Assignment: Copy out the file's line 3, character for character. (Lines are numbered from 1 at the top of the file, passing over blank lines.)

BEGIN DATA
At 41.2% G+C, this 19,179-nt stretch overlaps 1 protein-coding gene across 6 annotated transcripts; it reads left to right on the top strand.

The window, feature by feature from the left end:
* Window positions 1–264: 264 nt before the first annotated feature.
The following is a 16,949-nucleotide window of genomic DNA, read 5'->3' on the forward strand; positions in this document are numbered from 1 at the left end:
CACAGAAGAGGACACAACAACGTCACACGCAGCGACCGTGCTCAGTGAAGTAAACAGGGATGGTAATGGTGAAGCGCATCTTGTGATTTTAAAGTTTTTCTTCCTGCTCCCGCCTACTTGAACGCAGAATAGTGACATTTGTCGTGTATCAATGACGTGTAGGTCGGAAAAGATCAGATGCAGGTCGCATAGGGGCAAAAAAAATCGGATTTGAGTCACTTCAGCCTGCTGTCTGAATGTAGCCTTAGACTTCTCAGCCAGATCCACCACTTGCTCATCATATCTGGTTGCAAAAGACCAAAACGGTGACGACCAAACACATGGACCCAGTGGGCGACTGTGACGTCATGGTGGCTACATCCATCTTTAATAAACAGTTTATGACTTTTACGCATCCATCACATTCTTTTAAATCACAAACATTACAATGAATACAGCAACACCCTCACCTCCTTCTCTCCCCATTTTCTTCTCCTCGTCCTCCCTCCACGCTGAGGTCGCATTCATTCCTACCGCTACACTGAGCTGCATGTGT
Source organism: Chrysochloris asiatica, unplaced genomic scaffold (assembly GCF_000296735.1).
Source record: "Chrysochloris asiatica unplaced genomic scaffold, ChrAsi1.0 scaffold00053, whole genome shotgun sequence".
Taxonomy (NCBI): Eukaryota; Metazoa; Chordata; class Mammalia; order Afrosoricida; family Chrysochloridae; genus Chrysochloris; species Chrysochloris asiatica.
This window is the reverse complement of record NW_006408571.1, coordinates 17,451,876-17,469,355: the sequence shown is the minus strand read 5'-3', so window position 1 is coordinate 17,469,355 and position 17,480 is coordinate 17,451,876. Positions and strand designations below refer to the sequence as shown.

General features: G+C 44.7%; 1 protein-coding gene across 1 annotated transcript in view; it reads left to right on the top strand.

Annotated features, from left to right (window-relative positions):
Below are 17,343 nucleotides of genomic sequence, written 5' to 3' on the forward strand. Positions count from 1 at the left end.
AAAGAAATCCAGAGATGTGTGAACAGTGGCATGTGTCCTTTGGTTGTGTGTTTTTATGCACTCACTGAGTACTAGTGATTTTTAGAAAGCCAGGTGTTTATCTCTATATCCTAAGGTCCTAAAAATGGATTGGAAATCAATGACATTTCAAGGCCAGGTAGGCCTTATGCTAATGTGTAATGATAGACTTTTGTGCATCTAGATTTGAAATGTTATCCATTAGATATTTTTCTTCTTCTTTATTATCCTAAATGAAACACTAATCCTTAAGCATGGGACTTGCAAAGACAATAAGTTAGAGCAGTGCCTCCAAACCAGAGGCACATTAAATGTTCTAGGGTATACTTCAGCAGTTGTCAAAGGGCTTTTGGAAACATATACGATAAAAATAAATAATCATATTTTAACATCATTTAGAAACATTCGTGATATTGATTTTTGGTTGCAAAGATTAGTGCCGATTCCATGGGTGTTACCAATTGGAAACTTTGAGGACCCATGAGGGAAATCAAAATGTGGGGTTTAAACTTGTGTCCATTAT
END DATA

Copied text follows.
* Window positions 1–264: 264 nt before the first annotated feature.